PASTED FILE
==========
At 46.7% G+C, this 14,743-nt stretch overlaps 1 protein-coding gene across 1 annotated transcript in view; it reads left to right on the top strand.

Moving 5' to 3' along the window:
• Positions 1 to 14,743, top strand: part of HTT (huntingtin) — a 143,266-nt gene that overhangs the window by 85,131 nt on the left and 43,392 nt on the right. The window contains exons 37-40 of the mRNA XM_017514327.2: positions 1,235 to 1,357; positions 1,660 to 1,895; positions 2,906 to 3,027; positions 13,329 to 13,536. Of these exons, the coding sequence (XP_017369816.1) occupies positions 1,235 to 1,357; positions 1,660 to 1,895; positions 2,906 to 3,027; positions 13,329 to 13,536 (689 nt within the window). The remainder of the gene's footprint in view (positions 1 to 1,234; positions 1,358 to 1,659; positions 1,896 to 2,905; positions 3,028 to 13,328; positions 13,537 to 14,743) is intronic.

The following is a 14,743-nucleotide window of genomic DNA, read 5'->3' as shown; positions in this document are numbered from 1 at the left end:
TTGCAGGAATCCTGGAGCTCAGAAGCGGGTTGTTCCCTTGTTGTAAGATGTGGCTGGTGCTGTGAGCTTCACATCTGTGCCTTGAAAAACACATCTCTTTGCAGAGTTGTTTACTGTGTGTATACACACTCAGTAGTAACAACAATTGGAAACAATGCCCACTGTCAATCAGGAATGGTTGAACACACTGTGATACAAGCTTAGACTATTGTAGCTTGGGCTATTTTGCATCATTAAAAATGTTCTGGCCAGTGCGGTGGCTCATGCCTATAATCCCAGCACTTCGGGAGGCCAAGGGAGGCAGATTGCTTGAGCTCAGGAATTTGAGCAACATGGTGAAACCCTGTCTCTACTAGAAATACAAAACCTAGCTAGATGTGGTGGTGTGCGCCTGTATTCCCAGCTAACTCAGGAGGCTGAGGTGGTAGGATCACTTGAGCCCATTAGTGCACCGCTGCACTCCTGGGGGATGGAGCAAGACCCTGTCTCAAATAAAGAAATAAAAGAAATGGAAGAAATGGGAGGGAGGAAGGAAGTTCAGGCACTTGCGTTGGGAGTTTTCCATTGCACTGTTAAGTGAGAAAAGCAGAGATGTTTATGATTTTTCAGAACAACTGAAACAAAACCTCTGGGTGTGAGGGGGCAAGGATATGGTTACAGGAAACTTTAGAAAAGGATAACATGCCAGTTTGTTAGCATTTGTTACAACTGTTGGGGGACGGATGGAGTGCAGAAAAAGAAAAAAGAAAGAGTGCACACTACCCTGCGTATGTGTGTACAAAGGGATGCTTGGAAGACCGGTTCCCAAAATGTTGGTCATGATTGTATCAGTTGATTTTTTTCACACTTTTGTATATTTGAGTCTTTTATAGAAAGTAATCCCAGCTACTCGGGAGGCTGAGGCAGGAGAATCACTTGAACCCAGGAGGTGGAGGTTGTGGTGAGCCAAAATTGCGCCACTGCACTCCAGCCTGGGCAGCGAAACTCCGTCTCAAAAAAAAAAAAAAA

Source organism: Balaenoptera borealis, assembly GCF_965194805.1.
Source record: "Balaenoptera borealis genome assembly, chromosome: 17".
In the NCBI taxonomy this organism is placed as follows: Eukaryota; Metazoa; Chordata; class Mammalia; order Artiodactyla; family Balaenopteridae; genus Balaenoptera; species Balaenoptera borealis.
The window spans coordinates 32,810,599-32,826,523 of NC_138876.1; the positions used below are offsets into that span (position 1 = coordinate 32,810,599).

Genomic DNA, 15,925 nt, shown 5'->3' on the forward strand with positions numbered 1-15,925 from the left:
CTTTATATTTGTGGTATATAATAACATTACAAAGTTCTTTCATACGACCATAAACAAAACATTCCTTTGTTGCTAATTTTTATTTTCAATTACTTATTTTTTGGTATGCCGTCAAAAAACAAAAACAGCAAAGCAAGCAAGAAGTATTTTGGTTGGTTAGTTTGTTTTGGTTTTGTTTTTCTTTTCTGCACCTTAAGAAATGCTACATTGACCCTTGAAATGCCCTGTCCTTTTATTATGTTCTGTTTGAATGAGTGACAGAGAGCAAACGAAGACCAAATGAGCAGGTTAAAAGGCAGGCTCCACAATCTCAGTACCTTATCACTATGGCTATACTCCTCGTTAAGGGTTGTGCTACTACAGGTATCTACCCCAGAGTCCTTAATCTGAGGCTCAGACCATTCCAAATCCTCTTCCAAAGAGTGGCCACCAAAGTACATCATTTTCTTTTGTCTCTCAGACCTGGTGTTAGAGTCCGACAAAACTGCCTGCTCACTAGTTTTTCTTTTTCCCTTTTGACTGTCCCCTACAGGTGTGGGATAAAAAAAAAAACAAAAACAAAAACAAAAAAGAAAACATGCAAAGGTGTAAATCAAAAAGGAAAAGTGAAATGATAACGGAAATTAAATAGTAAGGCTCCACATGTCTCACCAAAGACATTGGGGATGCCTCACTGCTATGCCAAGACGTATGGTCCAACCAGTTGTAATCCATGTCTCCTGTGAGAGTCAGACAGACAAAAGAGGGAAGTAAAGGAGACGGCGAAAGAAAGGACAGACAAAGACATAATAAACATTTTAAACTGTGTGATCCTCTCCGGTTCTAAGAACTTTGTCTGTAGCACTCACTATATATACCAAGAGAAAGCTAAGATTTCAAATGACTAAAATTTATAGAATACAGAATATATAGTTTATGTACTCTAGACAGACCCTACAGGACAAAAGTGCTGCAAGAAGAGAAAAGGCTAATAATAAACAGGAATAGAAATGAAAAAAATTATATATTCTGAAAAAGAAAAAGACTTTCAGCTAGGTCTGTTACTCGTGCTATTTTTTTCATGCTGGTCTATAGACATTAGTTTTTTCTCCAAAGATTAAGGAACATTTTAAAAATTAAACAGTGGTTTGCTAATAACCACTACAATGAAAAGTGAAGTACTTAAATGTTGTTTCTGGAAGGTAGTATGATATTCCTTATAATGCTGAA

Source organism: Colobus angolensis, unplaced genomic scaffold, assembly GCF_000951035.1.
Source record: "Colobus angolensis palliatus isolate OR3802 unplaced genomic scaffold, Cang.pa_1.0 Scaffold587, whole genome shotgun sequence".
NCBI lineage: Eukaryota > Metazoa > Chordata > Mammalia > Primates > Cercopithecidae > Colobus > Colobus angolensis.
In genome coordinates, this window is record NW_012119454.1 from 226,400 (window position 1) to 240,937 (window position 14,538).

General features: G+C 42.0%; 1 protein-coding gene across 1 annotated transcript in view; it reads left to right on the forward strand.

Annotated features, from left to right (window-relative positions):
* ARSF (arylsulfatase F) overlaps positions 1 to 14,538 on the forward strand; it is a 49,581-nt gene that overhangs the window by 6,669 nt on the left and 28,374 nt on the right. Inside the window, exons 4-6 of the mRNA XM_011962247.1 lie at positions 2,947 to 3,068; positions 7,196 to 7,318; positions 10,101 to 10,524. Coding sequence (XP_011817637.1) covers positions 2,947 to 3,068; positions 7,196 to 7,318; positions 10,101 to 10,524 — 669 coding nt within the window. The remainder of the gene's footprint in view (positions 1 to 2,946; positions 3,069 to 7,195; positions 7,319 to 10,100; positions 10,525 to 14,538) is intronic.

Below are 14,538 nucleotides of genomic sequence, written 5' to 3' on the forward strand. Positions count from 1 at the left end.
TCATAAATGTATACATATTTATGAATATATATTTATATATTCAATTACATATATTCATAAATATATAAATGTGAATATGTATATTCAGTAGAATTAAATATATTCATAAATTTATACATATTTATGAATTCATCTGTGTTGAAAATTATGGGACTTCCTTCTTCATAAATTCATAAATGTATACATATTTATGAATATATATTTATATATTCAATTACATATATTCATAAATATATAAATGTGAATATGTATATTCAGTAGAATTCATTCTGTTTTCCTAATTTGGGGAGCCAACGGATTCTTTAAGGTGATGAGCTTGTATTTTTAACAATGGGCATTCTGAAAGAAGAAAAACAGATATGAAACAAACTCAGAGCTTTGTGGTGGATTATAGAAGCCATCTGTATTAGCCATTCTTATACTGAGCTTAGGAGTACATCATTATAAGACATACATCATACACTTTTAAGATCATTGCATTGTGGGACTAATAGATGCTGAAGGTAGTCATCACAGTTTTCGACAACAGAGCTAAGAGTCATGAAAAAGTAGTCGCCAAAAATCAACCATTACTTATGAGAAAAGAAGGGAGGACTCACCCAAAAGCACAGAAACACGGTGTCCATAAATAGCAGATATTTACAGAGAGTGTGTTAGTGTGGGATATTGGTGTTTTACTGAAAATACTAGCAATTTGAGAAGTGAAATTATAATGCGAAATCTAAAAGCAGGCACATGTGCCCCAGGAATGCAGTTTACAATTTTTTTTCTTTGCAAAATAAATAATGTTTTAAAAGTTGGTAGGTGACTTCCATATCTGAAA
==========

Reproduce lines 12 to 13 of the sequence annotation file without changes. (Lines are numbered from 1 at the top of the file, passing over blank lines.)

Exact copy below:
Source organism: Colobus angolensis, unplaced genomic scaffold, assembly GCF_000951035.1.
Source record: "Colobus angolensis palliatus isolate OR3802 unplaced genomic scaffold, Cang.pa_1.0 Scaffold587, whole genome shotgun sequence".